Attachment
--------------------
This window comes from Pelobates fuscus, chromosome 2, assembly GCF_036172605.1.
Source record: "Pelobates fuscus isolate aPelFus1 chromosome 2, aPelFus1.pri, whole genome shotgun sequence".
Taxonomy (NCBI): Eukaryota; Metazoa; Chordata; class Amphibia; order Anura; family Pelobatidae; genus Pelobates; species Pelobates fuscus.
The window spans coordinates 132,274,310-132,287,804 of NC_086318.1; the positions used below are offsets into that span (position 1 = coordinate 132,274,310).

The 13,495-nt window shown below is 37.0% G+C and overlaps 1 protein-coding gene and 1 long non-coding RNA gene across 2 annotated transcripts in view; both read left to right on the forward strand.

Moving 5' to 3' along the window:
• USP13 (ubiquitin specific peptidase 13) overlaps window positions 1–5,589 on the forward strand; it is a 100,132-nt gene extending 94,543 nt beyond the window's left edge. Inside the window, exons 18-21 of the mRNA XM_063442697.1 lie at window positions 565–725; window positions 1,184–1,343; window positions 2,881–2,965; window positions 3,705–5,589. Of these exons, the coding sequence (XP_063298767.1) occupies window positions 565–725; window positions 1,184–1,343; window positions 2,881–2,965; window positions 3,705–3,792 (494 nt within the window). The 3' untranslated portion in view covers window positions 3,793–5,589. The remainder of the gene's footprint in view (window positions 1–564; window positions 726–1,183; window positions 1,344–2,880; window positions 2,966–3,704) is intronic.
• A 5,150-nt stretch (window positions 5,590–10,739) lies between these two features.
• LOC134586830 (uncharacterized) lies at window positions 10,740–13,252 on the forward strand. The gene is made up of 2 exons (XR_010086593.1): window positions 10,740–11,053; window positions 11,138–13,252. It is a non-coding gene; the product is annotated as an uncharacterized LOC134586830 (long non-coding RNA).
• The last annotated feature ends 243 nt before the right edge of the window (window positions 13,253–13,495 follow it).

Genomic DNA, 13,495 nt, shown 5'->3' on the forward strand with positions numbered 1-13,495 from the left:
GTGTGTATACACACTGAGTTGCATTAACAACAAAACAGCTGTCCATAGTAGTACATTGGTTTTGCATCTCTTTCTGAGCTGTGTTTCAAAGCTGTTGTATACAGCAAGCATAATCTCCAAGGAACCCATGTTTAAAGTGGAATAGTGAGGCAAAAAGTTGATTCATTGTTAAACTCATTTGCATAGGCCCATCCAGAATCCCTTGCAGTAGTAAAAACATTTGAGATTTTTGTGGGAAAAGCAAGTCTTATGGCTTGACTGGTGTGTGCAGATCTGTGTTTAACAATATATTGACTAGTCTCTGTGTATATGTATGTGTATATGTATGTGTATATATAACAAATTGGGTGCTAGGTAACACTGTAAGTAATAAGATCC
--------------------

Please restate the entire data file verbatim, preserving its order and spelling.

This window comes from Pelobates fuscus, chromosome 2, assembly GCF_036172605.1.
Source record: "Pelobates fuscus isolate aPelFus1 chromosome 2, aPelFus1.pri, whole genome shotgun sequence".
Taxonomy (NCBI): Eukaryota; Metazoa; Chordata; class Amphibia; order Anura; family Pelobatidae; genus Pelobates; species Pelobates fuscus.
The window spans coordinates 132,274,310-132,287,804 of NC_086318.1; the positions used below are offsets into that span (position 1 = coordinate 132,274,310).

The 13,495-nt window shown below is 37.0% G+C and overlaps 1 protein-coding gene and 1 long non-coding RNA gene across 2 annotated transcripts in view; both read left to right on the forward strand.

Moving 5' to 3' along the window:
• USP13 (ubiquitin specific peptidase 13) overlaps window positions 1–5,589 on the forward strand; it is a 100,132-nt gene extending 94,543 nt beyond the window's left edge. Inside the window, exons 18-21 of the mRNA XM_063442697.1 lie at window positions 565–725; window positions 1,184–1,343; window positions 2,881–2,965; window positions 3,705–5,589. Of these exons, the coding sequence (XP_063298767.1) occupies window positions 565–725; window positions 1,184–1,343; window positions 2,881–2,965; window positions 3,705–3,792 (494 nt within the window). The 3' untranslated portion in view covers window positions 3,793–5,589. The remainder of the gene's footprint in view (window positions 1–564; window positions 726–1,183; window positions 1,344–2,880; window positions 2,966–3,704) is intronic.
• A 5,150-nt stretch (window positions 5,590–10,739) lies between these two features.
• LOC134586830 (uncharacterized) lies at window positions 10,740–13,252 on the forward strand. The gene is made up of 2 exons (XR_010086593.1): window positions 10,740–11,053; window positions 11,138–13,252. It is a non-coding gene; the product is annotated as an uncharacterized LOC134586830 (long non-coding RNA).
• The last annotated feature ends 243 nt before the right edge of the window (window positions 13,253–13,495 follow it).

Genomic DNA, 13,495 nt, shown 5'->3' on the forward strand with positions numbered 1-13,495 from the left:
GTGTGTATACACACTGAGTTGCATTAACAACAAAACAGCTGTCCATAGTAGTACATTGGTTTTGCATCTCTTTCTGAGCTGTGTTTCAAAGCTGTTGTATACAGCAAGCATAATCTCCAAGGAACCCATGTTTAAAGTGGAATAGTGAGGCAAAAAGTTGATTCATTGTTAAACTCATTTGCATAGGCCCATCCAGAATCCCTTGCAGTAGTAAAAACATTTGAGATTTTTGTGGGAAAAGCAAGTCTTATGGCTTGACTGGTGTGTGCAGATCTGTGTTTAACAATATATTGACTAGTCTCTGTGTATATGTATGTGTATATGTATGTGTATATATAACAAATTGGGTGCTAGGTAACACTGTAAGTAATAAGATCC